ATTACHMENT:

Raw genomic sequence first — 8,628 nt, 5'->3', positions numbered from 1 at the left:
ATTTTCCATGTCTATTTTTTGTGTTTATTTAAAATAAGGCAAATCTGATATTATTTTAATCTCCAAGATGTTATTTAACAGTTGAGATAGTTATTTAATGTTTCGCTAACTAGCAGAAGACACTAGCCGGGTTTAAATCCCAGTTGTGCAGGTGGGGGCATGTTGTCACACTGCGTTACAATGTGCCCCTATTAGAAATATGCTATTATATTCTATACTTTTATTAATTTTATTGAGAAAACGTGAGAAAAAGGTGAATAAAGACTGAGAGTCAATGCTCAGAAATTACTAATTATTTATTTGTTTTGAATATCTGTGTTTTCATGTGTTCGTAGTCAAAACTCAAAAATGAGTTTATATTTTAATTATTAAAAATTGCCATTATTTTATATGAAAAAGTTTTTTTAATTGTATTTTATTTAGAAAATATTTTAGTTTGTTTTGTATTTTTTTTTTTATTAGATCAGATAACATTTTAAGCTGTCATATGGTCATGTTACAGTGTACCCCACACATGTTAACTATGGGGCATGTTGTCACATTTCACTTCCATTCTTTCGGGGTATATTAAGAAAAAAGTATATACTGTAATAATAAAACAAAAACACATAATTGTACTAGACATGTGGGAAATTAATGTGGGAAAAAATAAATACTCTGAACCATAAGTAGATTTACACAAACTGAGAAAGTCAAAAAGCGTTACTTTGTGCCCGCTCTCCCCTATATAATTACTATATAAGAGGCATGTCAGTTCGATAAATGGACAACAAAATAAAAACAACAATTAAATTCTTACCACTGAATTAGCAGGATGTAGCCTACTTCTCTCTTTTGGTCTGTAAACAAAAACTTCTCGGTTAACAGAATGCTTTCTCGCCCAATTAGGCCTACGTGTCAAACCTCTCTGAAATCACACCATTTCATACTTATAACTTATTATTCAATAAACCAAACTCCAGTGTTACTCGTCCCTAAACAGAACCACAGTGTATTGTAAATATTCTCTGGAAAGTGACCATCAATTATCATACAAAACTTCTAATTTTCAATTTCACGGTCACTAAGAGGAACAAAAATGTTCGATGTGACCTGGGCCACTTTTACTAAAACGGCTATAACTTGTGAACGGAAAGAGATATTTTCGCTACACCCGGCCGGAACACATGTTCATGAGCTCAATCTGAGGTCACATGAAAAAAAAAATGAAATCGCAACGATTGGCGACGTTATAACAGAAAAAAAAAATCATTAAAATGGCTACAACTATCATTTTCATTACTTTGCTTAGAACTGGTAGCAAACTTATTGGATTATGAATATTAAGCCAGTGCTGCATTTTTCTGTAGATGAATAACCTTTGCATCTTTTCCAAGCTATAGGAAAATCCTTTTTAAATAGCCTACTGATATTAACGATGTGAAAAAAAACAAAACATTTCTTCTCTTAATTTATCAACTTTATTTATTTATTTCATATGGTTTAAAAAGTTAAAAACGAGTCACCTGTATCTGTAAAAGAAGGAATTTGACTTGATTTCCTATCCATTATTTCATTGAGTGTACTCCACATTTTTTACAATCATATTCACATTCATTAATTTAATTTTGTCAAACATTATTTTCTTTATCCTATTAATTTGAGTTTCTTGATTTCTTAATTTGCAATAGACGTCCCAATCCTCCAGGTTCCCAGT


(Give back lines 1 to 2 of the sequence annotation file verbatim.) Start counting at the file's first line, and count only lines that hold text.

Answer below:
Raw genomic sequence first — 8,628 nt, 5'->3', positions numbered from 1 at the left:
ATTTTCCATGTCTATTTTTTGTGTTTATTTAAAATAAGGCAAATCTGATATTATTTTAATCTCCAAGATGTTATTTAACAGTTGAGATAGTTATTTAATGTTTCGCTAACTAGCAGAAGACACTAGCCGGGTTTAAATCCCAGTTGTGCAGGTGGGGGCATGTTGTCACACTGCGTTACAATGTGCCCCTATTAGAAATATGCTATTATATTCTATACTTTTATTAATTTTATTGAGAAAACGTGAGAAAAAGGTGAATAAAGACTGAGAGTCAATGCTCAGAAATTACTAATTATTTATTTGTTTTGAATATCTGTGTTTTCATGTGTTCGTAGTCAAAACTCAAAAATGAGTTTATATTTTAATTATTAAAAATTGCCATTATTTTATATGAAAAAGTTTTTTTAATTGTATTTTATTTAGAAAATATTTTAGTTTGTTTTGTATTTTTTTTTTTATTAGATCAGATAACATTTTAAGCTGTCATATGGTCATGTTACAGTGTACCCCACACATGTTAACTATGGGGCATGTTGTCACATTTCACTTCCATTCTTTCGGGGTATATTAAGAAAAAAGTATATACTGTAATAATAAAACAAAAACACATAATTGTACTAGACATGTGGGAAATTAATGTGGGAAAAAATAAATACTCTGAACCATAAGTAGATTTACACAAACTGAGAAAGTCAAAAAGCGTTACTTTGTGCCCGCTCTCCCCTATATAATTACTATATAAGAGGCATGTCAGTTCGATAAATGGACAACAAAATAAAAACAACAATTAAATTCTTACCACTGAATTAGCAGGATGTAGCCTACTTCTCTCTTTTGGTCTGTAAACAAAAACTTCTCGGTTAACAGAATGCTTTCTCGCCCAATTAGGCCTACGTGTCAAACCTCTCTGAAATCACACCATTTCATACTTATAACTTATTATTCAATAAACCAAACTCCAGTGTTACTCGTCCCTAAACAGAACCACAGTGTATTGTAAATATTCTCTGGAAAGTGACCATCAATTATCATACAAAACTTCTAATTTTCAATTTCACGGTCACTAAGAGGAACAAAAATGTTCGATGTGACCTGGGCCACTTTTACTAAAACGGCTATAACTTGTGAACGGAAAGAGATATTTTCGCTACACCCGGCCGGAACACATGTTCATGAGCTCAATCTGAGGTCACATGAAAAAAAAAATGAAATCGCAACGATTGGCGACGTTATAACAGAAAAAAAAAATCATTAAAATGGCTACAACTATCATTTTCATTACTTTGCTTAGAACTGGTAGCAAACTTATTGGATTATGAATATTAAGCCAGTGCTGCATTTTTCTGTAGATGAATAACCTTTGCATCTTTTCCAAGCTATAGGAAAATCCTTTTTAAATAGCCTACTGATATTAACGATGTGAAAAAAAACAAAACATTTCTTCTCTTAATTTATCAACTTTATTTATTTATTTCATATGGTTTAAAAAGTTAAAAACGAGTCACCTGTATCTGTAAAAGAAGGAATTTGACTTGATTTCCTATCCATTATTTCATTGAGTGTACTCCACATTTTTTACAATCATATTCACATTCATTAATTTAATTTTGTCAAACATTATTTTCTTTATCCTATTAATTTGAGTTTCTTGATTTCTTAATTTGCAATAGACGTCCCAATCCTCCAGGTTCCCAGT